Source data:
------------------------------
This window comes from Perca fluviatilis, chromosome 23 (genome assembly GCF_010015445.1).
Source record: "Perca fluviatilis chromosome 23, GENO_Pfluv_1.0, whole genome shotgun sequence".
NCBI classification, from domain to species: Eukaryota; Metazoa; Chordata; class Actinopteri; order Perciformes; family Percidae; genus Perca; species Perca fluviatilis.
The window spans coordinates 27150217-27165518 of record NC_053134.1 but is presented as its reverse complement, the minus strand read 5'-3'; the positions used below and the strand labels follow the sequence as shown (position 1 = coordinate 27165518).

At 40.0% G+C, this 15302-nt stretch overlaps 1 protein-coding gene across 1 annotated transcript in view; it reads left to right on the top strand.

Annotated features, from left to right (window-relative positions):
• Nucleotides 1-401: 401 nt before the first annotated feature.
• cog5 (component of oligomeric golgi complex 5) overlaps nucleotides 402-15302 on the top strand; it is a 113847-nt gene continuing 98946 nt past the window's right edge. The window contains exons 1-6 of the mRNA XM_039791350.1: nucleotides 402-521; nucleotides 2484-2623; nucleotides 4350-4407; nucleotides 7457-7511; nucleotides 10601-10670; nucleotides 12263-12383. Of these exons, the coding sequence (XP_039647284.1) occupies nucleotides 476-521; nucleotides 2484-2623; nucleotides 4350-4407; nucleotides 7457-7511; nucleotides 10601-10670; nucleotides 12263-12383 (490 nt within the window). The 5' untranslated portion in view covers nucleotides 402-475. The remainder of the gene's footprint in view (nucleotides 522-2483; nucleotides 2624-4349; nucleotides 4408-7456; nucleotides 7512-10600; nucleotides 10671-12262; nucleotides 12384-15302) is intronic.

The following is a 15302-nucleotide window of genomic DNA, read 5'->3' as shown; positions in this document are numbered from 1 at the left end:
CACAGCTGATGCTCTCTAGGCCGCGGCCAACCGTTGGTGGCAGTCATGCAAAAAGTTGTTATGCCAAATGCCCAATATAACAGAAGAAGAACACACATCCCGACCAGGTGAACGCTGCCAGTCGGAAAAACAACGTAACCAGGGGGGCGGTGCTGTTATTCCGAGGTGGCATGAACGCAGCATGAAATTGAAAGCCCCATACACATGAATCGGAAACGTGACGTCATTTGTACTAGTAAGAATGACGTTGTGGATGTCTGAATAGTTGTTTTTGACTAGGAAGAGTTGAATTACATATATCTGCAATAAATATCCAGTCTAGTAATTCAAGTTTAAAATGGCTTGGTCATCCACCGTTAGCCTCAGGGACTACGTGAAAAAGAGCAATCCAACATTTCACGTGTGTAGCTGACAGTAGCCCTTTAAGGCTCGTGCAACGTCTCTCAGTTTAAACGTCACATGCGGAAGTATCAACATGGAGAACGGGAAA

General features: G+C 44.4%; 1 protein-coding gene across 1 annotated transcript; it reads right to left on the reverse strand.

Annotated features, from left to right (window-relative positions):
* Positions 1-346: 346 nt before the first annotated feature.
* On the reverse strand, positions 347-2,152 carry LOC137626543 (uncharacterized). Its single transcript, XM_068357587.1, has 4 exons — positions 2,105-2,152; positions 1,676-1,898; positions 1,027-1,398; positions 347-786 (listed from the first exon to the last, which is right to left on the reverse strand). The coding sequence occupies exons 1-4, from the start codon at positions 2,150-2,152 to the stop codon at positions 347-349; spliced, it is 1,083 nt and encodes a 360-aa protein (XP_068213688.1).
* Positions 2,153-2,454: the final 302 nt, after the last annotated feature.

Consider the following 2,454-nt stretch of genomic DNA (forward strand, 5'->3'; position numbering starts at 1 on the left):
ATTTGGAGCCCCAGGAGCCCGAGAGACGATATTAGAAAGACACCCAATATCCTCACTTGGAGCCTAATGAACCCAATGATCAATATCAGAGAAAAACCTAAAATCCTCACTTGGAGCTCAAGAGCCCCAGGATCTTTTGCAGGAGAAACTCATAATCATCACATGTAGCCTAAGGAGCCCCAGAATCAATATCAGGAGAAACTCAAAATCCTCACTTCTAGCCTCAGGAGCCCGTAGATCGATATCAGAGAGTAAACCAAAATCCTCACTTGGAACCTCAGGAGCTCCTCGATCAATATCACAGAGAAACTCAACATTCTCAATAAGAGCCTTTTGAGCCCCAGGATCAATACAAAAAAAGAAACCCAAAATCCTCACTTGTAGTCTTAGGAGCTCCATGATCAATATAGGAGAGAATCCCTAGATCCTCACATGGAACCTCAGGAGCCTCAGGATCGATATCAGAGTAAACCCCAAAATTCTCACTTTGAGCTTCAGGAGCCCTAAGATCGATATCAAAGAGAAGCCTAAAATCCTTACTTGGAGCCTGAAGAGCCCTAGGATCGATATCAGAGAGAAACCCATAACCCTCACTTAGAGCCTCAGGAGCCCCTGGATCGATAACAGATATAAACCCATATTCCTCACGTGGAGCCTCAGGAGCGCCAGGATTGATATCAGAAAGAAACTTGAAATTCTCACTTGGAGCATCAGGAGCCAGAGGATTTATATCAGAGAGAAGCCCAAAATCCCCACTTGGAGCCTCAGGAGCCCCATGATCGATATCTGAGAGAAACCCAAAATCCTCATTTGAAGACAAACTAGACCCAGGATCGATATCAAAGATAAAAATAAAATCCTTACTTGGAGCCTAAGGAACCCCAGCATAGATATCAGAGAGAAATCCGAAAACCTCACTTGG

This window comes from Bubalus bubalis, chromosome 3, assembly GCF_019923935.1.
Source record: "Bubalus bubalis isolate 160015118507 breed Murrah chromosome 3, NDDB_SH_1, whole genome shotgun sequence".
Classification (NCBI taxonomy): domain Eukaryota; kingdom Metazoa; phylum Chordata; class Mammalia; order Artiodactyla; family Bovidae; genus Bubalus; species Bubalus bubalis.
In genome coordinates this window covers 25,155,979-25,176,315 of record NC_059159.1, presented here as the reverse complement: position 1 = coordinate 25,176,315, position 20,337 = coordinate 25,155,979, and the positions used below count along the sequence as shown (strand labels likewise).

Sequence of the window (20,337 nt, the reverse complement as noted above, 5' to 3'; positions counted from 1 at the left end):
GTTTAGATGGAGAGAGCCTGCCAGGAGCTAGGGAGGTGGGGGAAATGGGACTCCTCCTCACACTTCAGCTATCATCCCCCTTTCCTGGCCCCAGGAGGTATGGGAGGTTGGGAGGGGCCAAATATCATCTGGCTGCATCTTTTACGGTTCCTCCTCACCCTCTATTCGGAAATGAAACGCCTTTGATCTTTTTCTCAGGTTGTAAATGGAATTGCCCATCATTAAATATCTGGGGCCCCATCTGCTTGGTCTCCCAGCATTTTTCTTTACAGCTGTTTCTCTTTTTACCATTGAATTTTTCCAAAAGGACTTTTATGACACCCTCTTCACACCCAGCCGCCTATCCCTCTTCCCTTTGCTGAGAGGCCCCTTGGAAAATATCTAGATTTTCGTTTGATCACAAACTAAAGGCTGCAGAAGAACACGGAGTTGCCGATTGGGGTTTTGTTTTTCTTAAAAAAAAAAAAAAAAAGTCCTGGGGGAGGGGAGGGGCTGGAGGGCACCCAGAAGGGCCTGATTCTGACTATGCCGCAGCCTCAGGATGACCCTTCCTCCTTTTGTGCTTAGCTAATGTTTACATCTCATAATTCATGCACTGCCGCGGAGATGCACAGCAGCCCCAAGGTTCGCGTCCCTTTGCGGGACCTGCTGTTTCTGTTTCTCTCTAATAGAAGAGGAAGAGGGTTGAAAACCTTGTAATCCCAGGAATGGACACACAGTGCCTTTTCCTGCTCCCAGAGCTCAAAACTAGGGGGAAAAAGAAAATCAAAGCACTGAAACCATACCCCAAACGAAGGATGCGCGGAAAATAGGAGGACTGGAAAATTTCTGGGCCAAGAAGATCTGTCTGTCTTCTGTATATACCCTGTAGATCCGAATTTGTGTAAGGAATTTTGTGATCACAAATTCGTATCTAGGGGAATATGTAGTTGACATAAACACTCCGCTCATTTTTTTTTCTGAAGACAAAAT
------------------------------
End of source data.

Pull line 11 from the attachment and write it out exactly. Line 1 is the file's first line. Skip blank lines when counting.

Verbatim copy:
General features: G+C 44.4%; 1 protein-coding gene across 1 annotated transcript; it reads right to left on the reverse strand.